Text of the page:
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BUY A T-SHIRT online for S$20, and stand a chance to win a Mercedes-Benz CLA 180 Coupe. While doing your bit for charity at the same time. If it sounds like a scheme to virtually bribe you into giving money for a good cause, it is, in a way, but Charles Tan believes that the end justifies the means.
There are similarities to charity raffle tickets, or buying from socially conscious retailers who donate a portion of their sales to NGOs, but Mr Tan, 33, takes it a step further. He is the co-founder of The Given Company, a newly set up technology firm that helps charities to raise funds more efficiently, effectively and sustainably. The former investment analyst set up the company with his wife, Cao Xin Xin, also 33.
Paying back to society is nothing new to Mr Tan, who recalls benefitting from bursaries and scholarships while he was a student. He also volunteers at the Marine Parade Residents' Committee, with the Halogen Foundation, a charity dedicated to transforming the lives of young people through leadership and entrepreneurship development, and with Life Community Services, a charity that provides student care services.
At The Given Company, potential donors browse through the various prize draws that are listed on its website, to learn more about the charities that it is raising funds for. Once they find a draw they like or a charity they want to support, they buy a raffle ticket, starting at S$20. Draws are automatically conducted on a specific date and winners are informed via email or SMS. Each ticket has an equal chance of winning a prize.
What sparked off the concept for The Given Company?
There was no aha moment, but it was through conversations with friends and charity directors that we realised that charities do face a problem raising funds. They get plenty of in-kind donations, such as clothing and food. But at the end of the day, monetary funds are more helpful, so that the charity can employ the right people, and the beneficiaries can buy what is truly needed.
I wanted to marry what I've learnt in crowdfunding and in e-commerce to raise funds online. Each draw is like a crowdfunding event, where we set ourselves a target and get people to make contributions to reach that target.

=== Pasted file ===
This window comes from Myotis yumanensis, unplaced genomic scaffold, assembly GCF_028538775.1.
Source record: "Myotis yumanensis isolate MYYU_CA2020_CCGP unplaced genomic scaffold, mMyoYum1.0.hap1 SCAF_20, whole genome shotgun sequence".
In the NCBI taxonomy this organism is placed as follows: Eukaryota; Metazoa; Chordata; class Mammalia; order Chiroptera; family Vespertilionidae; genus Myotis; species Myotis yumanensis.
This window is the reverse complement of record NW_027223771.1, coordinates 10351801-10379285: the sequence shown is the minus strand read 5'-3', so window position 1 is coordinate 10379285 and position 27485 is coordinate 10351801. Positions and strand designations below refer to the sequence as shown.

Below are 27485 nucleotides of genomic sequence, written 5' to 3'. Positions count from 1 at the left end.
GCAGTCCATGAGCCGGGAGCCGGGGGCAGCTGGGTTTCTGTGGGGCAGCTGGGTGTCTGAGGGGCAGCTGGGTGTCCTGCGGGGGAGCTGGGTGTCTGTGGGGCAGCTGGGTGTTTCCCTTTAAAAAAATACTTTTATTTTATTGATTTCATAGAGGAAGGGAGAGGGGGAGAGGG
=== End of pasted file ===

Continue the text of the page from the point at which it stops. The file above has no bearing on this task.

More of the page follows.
I also wanted to show that donations don't have to be in physical cash, but can be done by buying an e-ticket.
How do you pick which charities to help?
There is no hard-and-fast rule, and there are many charity organisations in Singapore. We selected those that have Institution of Public Character (IPC) status. We also focused on small- to medium-sized charities that do not get funding from the government. The charities we are helping now are Life Community Services Society, Society for the Prevention of Cruelty to Animals, Alzheimer's Disease Association and Children for Children by The RICE Company Ltd.
The prizes in your draws include luxury cars and a condominium. Where do you get the money for big-ticket prizes?
We work with sponsors for these prizes. These companies also have a corporate social responsibility programme in place, so they also see contributing prizes to us as a way of giving back to society. Our prizes are our niche, but we want to create a win-win situation for all, from the companies who sponsor the prizes, to the beneficiaries and the donors.
Shouldn't giving to charity be an altruistic behaviour rather than an incentive?
I don't want to pass judgement, but we want to get people to donate for the long term. We don't want to corrupt the concept of giving, but rather to incentivise people to try something that is perhaps not second nature to them, in the hope that this will get them on the longer journey of donation. Before we started the company, we did a survey with over 1,800 people, on what they thought of the concept. Almost 80 per cent liked it, with about 70 per cent saying they would donate more with incentivised giving.
Are Singaporeans a generous lot?
We are, and we are not. We are generous in the amount of money that we give, whether to local or overseas charities. But when compared to other countries, I feel we can do better. Countries such as Myanmar and Indonesia are more generous in that they donate a bigger portion of their income, and also they donate more regularly.
Your fundraising method has triggered the concern of the authorities, with the Commissioner of Charities (COC) saying it is looking into the matter. What does this mean for you?
Our operating model is relatively new in Singapore and it may therefore take some time before it gains mainstream acceptance.
With regard to the COC statement, I believe we are in accordance with all relevant legislative requirements - this includes written agreements which The Given Company has established with the four charity organisations listed on our platform We have been in touch with the COC since May and will continue consulting with them to ensure we remain compliant with all relevant legislative requirements.
You volunteer your time, but say that donating funds is better. Do you practise what you preach?
I'll be honest and say I used to donate a lot more but I've cut back. Xin Xin and I have used a large part of our savings to start the company, and we are not drawing any salary now. Like everyone else, we have bills to pay and a mortgage, and also a one-year-old son to bring up. So because of The Given Company, we have cut back on our donations. But it is our intention to donate money again, and to do what we advise others to do.